Baptista Mijares-Schreiber was a circus artiste, horsewoman and circus director.
Baptista Mijares-Schreiber was born on 6 April 1886 in Stockholm, the daughter of Bertha Lindberg and Johan Baptist Schreiber. Her father was a circus artist and rider and a circus director from an Austrian family but born in Belgium. Her mother was an actress from Stockholm. Her father died at the early age of 33 years old, of pneumonia. Her mother continued with the children to live a circus life. When Baptista Mijares-Schreiber was five years old, she made her debut as a tightrope dancer and just before the turn of the century 1900, her mother revived the family circus with her new life companion. Baptista Mijares-Schreiber and her brother Jean Schreiber became the main attractions in various riding numbers.
In 1909, Baptista Mijares-Schreiber left her mother’s circus company to be a jockey rider with Circus Albert Schumann in Berlin. She stayed there for a year or so and was among other things an expert at various leaps up from the ring onto the horses’ backs, but she injured herself during a guest appearance in Vienna and was no longer able to carry on with that type of number. She trained anew as a school rider and purchased a school horse with which to start performing. In 1912, Baptista Mijares-Schreiber was working for the Circus Ciniselli in Köpenhamn. There she met the Danish tenor and actor Otto Detlefssen, who was to be her first husband. In 1913, Baptista Mijares-Schreiber’s horse was poisoned and died under mysterious circumstances. Lord Lonsdale, who had been at the circus when the horse died and who was the widowed queen Alexandra’s confidant, decided with the queen to organise a gala performance in aid of a new horse for Baptista Mijares-Schreiber. The time around the first world war demonstrated Baptista Mijares-Schreiber’s broad competence – she worked as a school rider, actress, cabaret singer and operetta prima donna in Denmark and Sweden. In certain of her numbers, her husband also participated as a singing cowboy.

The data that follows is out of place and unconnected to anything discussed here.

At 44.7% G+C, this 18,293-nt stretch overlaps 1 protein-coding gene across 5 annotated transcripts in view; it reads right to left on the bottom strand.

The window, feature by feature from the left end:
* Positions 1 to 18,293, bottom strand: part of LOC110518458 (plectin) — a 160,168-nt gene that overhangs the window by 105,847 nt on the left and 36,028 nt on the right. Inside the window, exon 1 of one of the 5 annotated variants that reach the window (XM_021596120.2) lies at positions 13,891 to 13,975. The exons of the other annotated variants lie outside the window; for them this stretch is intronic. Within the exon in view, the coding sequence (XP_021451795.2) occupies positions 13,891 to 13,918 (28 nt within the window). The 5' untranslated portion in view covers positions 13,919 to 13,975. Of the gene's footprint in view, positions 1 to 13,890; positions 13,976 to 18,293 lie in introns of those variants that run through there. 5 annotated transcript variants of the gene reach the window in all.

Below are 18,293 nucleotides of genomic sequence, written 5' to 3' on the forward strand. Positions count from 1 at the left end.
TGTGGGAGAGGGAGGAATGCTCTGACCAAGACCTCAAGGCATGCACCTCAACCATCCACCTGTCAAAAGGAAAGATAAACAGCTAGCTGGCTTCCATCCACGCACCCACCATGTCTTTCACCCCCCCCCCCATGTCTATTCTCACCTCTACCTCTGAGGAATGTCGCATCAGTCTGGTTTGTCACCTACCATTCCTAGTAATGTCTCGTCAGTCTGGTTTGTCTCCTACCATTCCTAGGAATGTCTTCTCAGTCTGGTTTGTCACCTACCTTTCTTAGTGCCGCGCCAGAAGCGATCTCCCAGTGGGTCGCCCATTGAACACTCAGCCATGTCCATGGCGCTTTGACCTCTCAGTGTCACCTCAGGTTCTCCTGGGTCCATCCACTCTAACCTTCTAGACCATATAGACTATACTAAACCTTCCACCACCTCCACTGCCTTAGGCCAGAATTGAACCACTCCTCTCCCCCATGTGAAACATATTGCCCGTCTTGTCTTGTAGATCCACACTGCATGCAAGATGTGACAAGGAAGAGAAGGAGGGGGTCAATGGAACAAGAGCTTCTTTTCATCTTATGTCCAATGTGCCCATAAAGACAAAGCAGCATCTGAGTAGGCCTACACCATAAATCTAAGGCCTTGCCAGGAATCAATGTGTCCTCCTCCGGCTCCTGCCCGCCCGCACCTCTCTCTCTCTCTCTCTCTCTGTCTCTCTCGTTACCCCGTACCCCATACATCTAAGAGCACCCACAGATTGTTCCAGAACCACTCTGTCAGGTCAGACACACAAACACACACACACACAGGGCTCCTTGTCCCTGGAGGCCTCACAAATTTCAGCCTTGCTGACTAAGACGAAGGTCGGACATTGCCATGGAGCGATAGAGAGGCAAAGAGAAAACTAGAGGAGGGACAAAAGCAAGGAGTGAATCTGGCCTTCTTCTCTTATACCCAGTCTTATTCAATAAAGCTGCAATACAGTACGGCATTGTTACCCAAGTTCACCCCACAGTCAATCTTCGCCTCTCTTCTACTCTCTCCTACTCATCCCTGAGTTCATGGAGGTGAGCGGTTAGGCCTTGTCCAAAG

At the beginning of the 1920s, Baptista Mijares-Schreiber’s international career accelerated and she had a longer engagement in Paris. From 1922 onwards she was working in London together with the Mexican brothers Jesús (Chuy) and Manuel Mijares who were tightrope dancers. Their first shared appearance in Sweden took place at Circus Schumann in Stockholm in the spring of 1924. Baptista Mijares-Schreiber divorced her first husband in 1925 and married Chuy Mijares two years later. Together they started Circus Mijares-Schreiber that was active in Sweden. The couple chose Karlskoga as the place to put up a permanent circus all year round. Baptista Mijares-Schreiber purchased the so-called Doctor’s Villa from Karlskoga municipality and a preliminary contract of sale was made up. Her plans met with opposition from the inhabitants however, and indignant gentlemen persuaded the municipal council to reject Baptista Mijares-Schreiber’s request to purchase. Baptista Mijares-Schreiber then purchased a different plot instead in 1932 and had a circus building put up for winter stationing in Karlskoga. She also had a house built for herself and her husband next door to the circus.
One of the climaxes of the performance was the Mijares brothers’ tightrope dance number, and the circus expanded. In 1933, Baptista Mijares-Schreiber’s husband Chuy Mijares started to spend more time on administration, but the couple still drove their horses in the ring. At the end of the 1940s, the modest tent circus had expanded into a gigantic circus with several rings. However, in 1950 the one-ring circus was reinstated. In 1955, the circus took place for the last time. Baptista Mijares-Schreiber was skillful at enthralling her audience every time she rode, drove her horses or gave a speech in the ring. She was a master of getting her audience in Sweden to believe that their town in particular was close to her heart. Baptista Mijares-Schreiber was a great company director, and she knew just how to create publicity about her enterprise.
Baptista Mijares-Schreiber was also a convinced friend of animals who never tolerated the slightest neglect when it came to her horses or dogs. This was demonstrated for example by the fact that she applied to bury her beloved horse Menelik in the churchyard in Karlskoga. She was denied this and Menelik was buried instead outside the church wall at the forest cemetery at Rävåskullen in Karlskoga. This place is still today marked and the so-called horse grave is advertised by the municipality as an attraction. The memory of the circus and of Baptista Mijares-Schreiber and her deeds also continues to survive in the form of the so-called horse roundabout, close to where her circus once was situated – a roundabout on which a local artist has erected a statue of three bucking horses on their hind legs.
Shortly after the final performance of the season in 1955, Chuy Mijares died and Baptista Mijares-Schreiber lost her motivation to continue with the circus. Competition was great and running a circus was expensive. The year after, in 1956, Baptista Mijares-Schreiber died at 70 years of age. She lies buried in the Catholic Cemetery in Stockholm.